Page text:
After steady climb, cocoa prices coming down
By Bakers Journal
By Bakers Journal
April 7, 2011, Simcoe, Ont. – Recently there have been a steady stream of media reports warning that cocoa and chocolate prices are poised to skyrocket even higher.
“Chocolate eggs nearly double in price since last Easter,” reported the
Huffington Post on March 21. “Cocoa seen jumping 14 per cent on
prolonged ban by biggest exporter,” warned a March 16 Business Week
story. “Savour that chocolate while you can still afford it,” the Globe
and Mail advised in a Feb. 11 story sure to alarm chocoholics
The uncertainty around chocolate prices stems from the Nov. 2010 presidential election in the Ivory Coast, where approximately 40 per cent of the world’s cocoa beans are grown. The election results are widely accepted as ousting incumbent Laurent Gbagbo and elevating his opponent, Alassane Ouattara, to the presidency. In the months since the disputed election, the international community – including Canada and the United States – has urged Gbagbo to respect the results and cede power immediately. But Gbagbo, who is supported by the country’s army and pays its soldiers with revenues from cocoa sales, has refused to do so.
In January, Ouattara introduced a temporary export ban on the country’s cocoa beans. The move was designed to erode Gbagbo’s support in the army’s ranks and force him out of the office he has held since 2000. The ban was set to expire on Feb. 23, but was later extended until March 15, and then again through the end of the month. On March 28, with Gbagbo still clinging to power and the country creeping closer to all out civil war, Ouattara announced the export ban would remain in effect indefinitely.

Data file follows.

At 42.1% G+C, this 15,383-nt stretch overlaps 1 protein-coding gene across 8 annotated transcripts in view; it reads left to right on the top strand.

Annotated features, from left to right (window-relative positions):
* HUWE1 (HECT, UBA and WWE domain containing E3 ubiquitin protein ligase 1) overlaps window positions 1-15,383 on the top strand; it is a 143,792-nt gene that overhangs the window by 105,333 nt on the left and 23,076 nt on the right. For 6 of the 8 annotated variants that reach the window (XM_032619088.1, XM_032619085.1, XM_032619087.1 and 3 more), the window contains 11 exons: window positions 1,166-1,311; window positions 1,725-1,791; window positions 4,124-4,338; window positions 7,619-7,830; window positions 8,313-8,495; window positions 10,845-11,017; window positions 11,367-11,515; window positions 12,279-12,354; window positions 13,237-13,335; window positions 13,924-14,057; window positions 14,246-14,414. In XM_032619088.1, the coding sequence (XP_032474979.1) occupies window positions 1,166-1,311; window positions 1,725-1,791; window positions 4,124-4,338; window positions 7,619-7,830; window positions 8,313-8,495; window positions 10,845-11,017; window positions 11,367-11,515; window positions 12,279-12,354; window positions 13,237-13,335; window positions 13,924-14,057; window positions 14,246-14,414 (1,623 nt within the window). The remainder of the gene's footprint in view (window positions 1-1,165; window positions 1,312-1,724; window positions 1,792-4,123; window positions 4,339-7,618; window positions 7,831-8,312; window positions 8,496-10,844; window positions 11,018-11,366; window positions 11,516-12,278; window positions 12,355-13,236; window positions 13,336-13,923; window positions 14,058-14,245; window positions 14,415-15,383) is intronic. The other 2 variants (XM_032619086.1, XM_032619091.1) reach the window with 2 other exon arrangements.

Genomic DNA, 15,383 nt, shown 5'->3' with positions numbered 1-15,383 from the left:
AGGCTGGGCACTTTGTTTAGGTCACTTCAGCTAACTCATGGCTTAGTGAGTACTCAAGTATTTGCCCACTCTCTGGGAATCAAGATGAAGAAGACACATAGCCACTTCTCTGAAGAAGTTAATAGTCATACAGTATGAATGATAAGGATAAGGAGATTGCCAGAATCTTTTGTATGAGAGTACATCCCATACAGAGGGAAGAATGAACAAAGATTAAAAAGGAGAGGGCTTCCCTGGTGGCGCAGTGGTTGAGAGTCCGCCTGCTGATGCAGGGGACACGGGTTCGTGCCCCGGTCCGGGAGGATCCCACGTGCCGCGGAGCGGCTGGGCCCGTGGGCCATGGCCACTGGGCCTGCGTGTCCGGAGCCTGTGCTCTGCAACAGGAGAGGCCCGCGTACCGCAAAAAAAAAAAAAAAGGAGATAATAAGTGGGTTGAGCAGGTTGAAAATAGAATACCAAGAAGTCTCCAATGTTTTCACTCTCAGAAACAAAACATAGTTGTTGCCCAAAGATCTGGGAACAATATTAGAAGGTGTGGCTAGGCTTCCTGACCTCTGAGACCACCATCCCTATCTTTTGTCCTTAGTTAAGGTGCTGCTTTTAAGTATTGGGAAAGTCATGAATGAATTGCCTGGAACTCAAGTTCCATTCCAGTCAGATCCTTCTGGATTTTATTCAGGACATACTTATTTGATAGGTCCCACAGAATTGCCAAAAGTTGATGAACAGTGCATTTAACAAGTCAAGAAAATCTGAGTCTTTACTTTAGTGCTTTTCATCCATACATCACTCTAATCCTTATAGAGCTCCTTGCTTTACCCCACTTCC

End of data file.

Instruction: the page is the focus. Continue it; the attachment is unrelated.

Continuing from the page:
In a statement, the internationally recognized Ouattara government warned that exporters contravening the ban may lose their licenses and be “banned from operating across the national territory.” However, Bloomberg reported, “In a separate letter to exporters dated March 29, the government said it was taking measures to reduce the impact of the export ban on the industry.”
In spite of Gbagbo’s repeated threats to levy financial penalties against, and even seize cocoa stocks from, companies that did not resume exports by March 31, major chocolate makers have so far respected the ban.
Although mainstream media have been pushing out a steady flow of doom and gloom headlines (the opening sentence of that Feb. 11 Globe and Mail story read, “In the not-too-distant future, chocolate will become a rarefied luxury, as expensive as caviar.”) this bleak picture doesn’t match reality facing Canada’s chocolate suppliers.
In an e-mail, a spokesperson for Barry Callebaut told Bakers Journal: “Our two cocoa processing factories in Ivory Coast continue to operate. Since the restrictions relevant to the cocoa business have been put in place, Barry Callebaut has suspended the exports of cocoa beans and cocoa products from Cote d’Ivoire.”
“As part of its contingency plan, Barry Callebaut has stepped up production in its cocoa producing factories in Ghana, Cameroon, USA, Canada, Italy, Germany, United Kingdom, France, Brazil and Malaysia,” the e-mail continued. The company also says it has increased purchases of beans from other countries, including Ghana, Cameroon, Indonesia, and parts of Latin America.
“We believe we have taken those steps necessary to enable us to honour our customer contracts and meet our commitments during 2011,” the e-mail stated.
Archer Daniels Midland (ADM) has also turned elsewhere to keep its customers supplied with cocoa. Last month, a spokesperson for ADM told www.ConfectioneryNews.com that the company has suspended its operations in the Ivory Coast. Production at ADM’s other processing facilities in Ghana, Singapore, Brazil, Europe and the United States has been stepped up to cover any shortfall.
As of press time, the situation in the Ivory Coast appears to be stabilizing. Gbagbo is reportedly in negotiations with the United Nations to hand power over to Ouattara, fuelling speculation that the export ban on the country’s cocoa will soon be lifted. This news has helped drive down cocoa prices, which reached a 32-year high of US $3,775 per metric ton last month.